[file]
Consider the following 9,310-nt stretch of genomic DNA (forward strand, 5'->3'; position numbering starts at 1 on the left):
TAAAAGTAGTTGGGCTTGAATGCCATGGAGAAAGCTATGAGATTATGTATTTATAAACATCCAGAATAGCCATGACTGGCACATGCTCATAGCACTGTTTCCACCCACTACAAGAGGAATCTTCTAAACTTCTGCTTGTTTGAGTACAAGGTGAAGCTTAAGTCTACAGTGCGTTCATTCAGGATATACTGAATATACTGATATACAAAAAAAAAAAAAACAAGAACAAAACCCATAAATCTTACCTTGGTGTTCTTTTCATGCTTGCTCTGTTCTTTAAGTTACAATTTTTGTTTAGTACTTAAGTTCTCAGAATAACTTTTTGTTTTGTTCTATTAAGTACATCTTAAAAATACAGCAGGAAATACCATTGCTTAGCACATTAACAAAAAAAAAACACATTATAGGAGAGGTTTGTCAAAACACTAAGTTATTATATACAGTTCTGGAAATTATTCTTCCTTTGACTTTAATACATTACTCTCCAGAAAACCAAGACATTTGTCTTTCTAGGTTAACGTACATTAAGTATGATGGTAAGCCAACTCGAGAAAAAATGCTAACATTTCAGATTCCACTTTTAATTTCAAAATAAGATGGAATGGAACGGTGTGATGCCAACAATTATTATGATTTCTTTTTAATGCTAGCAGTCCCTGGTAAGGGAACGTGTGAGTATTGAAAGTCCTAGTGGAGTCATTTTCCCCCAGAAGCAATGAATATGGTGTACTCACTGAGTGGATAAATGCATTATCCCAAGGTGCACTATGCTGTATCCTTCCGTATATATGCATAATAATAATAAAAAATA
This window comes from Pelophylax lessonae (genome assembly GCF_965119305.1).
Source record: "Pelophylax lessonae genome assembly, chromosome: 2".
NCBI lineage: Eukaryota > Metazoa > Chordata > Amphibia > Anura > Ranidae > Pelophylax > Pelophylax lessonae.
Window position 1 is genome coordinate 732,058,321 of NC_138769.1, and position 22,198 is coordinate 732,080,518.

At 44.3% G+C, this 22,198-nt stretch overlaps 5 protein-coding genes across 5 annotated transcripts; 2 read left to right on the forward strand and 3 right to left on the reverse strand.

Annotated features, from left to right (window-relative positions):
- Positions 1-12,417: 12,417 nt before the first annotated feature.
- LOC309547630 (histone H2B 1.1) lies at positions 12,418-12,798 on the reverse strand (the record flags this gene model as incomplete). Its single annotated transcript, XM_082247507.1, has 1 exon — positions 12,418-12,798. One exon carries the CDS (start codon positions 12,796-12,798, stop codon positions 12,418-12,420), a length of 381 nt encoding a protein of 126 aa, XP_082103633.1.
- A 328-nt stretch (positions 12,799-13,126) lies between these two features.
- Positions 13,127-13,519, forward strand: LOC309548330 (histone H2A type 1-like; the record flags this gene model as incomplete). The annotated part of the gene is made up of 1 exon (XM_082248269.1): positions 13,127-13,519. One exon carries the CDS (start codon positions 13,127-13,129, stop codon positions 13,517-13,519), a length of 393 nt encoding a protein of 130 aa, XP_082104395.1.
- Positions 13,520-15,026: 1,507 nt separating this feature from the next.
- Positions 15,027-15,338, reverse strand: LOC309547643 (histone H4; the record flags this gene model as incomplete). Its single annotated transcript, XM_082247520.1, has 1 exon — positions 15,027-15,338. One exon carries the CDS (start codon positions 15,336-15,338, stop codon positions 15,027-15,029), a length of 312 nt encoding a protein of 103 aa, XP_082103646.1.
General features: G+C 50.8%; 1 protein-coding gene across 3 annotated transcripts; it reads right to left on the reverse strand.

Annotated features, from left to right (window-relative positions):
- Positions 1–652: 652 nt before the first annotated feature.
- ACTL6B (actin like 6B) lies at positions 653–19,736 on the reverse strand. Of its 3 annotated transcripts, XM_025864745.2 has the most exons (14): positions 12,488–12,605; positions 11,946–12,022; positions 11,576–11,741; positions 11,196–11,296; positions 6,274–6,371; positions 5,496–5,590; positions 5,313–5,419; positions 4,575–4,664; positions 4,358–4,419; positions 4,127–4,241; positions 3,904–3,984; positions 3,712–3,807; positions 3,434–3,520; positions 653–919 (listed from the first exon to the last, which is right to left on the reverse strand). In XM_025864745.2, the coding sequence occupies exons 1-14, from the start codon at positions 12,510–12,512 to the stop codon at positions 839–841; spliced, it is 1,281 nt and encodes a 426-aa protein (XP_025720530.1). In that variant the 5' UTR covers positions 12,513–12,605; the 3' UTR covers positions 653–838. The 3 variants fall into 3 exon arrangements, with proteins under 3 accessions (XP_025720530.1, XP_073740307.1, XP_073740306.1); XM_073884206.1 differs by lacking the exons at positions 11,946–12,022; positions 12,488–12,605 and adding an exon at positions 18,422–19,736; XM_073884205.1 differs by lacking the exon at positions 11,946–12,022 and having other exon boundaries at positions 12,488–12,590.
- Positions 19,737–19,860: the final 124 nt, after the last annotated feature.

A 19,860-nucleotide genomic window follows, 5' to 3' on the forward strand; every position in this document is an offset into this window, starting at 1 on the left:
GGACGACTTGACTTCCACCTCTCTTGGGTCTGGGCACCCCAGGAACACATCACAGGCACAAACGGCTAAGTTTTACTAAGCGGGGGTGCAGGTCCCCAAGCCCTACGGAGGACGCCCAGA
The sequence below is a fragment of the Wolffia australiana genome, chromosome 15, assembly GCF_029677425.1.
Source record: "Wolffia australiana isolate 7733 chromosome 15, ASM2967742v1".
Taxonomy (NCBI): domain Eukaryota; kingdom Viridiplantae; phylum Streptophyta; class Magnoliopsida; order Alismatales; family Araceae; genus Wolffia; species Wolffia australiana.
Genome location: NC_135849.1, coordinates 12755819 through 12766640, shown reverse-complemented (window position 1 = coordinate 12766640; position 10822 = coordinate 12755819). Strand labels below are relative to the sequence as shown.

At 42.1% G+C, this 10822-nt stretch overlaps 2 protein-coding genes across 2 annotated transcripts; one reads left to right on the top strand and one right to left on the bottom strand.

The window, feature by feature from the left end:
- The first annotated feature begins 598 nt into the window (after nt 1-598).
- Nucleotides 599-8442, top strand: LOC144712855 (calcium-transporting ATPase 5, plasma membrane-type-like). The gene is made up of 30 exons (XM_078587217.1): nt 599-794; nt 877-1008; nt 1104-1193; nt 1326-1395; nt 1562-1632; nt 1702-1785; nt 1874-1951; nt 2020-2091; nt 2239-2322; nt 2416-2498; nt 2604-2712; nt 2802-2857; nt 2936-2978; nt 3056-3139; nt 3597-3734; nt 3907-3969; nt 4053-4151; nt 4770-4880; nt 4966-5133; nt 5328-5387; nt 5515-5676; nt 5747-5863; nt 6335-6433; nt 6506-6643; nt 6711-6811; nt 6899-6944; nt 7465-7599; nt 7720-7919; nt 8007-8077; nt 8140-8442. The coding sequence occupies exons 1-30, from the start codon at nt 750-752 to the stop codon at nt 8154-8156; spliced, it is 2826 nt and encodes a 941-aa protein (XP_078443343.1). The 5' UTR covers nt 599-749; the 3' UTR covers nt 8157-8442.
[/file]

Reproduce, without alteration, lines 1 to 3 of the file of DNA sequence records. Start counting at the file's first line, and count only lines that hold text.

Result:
Consider the following 9,310-nt stretch of genomic DNA (forward strand, 5'->3'; position numbering starts at 1 on the left):
TAAAAGTAGTTGGGCTTGAATGCCATGGAGAAAGCTATGAGATTATGTATTTATAAACATCCAGAATAGCCATGACTGGCACATGCTCATAGCACTGTTTCCACCCACTACAAGAGGAATCTTCTAAACTTCTGCTTGTTTGAGTACAAGGTGAAGCTTAAGTCTACAGTGCGTTCATTCAGGATATACTGAATATACTGATATACAAAAAAAAAAAAAACAAGAACAAAACCCATAAATCTTACCTTGGTGTTCTTTTCATGCTTGCTCTGTTCTTTAAGTTACAATTTTTGTTTAGTACTTAAGTTCTCAGAATAACTTTTTGTTTTGTTCTATTAAGTACATCTTAAAAATACAGCAGGAAATACCATTGCTTAGCACATTAACAAAAAAAAAACACATTATAGGAGAGGTTTGTCAAAACACTAAGTTATTATATACAGTTCTGGAAATTATTCTTCCTTTGACTTTAATACATTACTCTCCAGAAAACCAAGACATTTGTCTTTCTAGGTTAACGTACATTAAGTATGATGGTAAGCCAACTCGAGAAAAAATGCTAACATTTCAGATTCCACTTTTAATTTCAAAATAAGATGGAATGGAACGGTGTGATGCCAACAATTATTATGATTTCTTTTTAATGCTAGCAGTCCCTGGTAAGGGAACGTGTGAGTATTGAAAGTCCTAGTGGAGTCATTTTCCCCCAGAAGCAATGAATATGGTGTACTCACTGAGTGGATAAATGCATTATCCCAAGGTGCACTATGCTGTATCCTTCCGTATATATGCATAATAATAATAAAAAATA
This window comes from Pelophylax lessonae (genome assembly GCF_965119305.1).